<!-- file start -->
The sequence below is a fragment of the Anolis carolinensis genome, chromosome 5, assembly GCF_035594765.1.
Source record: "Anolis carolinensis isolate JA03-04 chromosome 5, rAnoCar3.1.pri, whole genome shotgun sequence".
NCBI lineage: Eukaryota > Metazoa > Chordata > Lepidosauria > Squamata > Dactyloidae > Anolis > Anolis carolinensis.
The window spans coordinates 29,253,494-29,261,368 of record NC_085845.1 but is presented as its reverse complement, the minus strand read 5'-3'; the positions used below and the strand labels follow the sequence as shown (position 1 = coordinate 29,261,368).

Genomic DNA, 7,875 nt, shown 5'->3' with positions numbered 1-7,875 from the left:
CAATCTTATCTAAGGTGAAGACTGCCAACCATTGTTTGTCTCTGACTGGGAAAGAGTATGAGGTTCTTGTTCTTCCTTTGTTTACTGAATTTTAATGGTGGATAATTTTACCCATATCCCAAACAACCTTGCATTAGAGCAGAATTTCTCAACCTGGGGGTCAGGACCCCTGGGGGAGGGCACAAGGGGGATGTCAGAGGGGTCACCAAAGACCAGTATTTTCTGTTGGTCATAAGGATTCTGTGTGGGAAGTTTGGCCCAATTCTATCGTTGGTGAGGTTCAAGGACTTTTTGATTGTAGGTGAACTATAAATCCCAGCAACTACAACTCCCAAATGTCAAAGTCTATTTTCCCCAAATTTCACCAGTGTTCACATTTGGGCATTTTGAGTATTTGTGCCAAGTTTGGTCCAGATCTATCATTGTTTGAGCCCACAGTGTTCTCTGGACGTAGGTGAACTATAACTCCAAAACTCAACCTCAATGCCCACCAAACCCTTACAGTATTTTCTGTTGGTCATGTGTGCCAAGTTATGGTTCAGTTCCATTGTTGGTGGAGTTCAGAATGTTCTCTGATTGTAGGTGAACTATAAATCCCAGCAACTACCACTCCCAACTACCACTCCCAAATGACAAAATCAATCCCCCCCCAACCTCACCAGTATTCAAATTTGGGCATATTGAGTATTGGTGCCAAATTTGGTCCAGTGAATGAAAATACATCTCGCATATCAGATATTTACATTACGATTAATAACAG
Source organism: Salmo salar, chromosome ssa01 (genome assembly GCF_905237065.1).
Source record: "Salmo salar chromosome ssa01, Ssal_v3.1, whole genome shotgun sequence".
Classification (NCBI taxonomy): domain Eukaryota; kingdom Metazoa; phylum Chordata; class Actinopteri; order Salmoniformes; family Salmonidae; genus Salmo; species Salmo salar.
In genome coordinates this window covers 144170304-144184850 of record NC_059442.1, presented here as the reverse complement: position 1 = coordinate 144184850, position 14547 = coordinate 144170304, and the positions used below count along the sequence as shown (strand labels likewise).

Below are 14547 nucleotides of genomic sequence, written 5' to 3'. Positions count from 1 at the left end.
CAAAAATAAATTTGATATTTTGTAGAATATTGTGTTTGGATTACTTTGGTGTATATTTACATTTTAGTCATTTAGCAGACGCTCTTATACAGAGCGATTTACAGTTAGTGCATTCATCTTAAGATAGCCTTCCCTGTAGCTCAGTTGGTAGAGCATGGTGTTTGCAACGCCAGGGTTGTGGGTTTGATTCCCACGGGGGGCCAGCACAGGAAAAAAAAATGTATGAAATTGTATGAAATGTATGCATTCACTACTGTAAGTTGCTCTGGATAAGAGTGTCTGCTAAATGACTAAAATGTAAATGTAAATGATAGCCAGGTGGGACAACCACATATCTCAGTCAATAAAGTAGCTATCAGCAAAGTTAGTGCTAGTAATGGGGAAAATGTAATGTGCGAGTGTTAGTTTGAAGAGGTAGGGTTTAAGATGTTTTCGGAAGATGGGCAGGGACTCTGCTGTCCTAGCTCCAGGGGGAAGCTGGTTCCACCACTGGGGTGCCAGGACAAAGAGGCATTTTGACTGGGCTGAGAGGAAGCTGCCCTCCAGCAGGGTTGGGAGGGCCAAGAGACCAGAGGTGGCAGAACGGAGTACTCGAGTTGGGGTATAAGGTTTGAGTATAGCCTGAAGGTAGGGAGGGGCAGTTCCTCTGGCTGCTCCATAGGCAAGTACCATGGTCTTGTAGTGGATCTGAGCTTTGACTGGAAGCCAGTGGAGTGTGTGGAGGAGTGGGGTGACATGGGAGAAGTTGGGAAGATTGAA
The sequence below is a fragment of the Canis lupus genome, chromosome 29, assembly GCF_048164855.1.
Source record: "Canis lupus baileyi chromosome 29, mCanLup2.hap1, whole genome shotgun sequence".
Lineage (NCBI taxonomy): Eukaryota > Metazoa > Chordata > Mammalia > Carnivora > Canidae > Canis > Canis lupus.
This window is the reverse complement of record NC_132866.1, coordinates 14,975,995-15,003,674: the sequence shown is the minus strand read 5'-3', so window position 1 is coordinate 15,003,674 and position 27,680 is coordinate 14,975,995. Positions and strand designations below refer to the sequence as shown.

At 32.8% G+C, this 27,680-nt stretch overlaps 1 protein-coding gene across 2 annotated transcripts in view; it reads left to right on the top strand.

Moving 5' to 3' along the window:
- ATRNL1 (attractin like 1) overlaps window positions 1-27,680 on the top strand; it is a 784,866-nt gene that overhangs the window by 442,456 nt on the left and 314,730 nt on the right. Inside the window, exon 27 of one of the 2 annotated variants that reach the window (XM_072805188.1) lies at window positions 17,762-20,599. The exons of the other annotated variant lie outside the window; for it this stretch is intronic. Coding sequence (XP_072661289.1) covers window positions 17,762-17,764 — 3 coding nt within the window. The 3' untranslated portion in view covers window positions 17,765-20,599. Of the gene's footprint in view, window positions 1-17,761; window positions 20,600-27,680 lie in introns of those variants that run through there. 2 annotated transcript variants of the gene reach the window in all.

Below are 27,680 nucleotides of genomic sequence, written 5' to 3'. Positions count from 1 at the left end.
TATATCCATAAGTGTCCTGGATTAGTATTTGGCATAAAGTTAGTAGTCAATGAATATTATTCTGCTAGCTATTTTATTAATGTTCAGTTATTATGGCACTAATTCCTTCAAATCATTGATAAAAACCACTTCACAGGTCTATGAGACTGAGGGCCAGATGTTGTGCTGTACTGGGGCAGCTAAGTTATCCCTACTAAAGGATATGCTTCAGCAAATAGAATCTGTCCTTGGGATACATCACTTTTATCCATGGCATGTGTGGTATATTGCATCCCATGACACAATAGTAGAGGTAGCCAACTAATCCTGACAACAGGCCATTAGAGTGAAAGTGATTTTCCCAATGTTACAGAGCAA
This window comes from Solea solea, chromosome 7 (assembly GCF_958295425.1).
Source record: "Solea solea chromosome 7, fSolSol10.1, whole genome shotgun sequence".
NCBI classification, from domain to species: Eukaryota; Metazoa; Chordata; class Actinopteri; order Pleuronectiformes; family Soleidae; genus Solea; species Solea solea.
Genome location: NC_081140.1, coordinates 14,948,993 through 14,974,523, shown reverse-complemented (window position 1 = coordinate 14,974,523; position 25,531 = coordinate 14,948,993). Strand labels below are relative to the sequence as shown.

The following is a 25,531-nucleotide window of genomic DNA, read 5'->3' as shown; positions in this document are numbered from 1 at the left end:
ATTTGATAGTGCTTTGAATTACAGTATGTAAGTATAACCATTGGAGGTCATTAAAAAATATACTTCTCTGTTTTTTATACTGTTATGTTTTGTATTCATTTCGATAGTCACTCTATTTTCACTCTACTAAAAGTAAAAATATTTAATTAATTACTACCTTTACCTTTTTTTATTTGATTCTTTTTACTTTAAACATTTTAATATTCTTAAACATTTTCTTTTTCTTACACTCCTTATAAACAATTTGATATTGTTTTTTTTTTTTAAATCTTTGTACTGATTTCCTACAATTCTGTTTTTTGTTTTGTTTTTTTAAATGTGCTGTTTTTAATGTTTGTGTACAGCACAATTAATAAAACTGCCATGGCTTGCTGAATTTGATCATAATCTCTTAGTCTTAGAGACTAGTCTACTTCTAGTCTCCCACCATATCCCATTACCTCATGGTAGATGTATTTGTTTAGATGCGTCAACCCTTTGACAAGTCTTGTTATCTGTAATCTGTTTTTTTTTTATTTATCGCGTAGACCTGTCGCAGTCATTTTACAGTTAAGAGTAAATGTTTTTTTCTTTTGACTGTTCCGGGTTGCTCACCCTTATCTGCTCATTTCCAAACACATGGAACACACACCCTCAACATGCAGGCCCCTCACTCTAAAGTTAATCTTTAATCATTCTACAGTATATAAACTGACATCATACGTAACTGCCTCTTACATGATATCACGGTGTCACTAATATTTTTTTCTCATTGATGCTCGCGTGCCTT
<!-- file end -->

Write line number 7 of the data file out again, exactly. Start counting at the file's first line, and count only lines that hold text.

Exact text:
Source organism: Salmo salar, chromosome ssa01 (genome assembly GCF_905237065.1).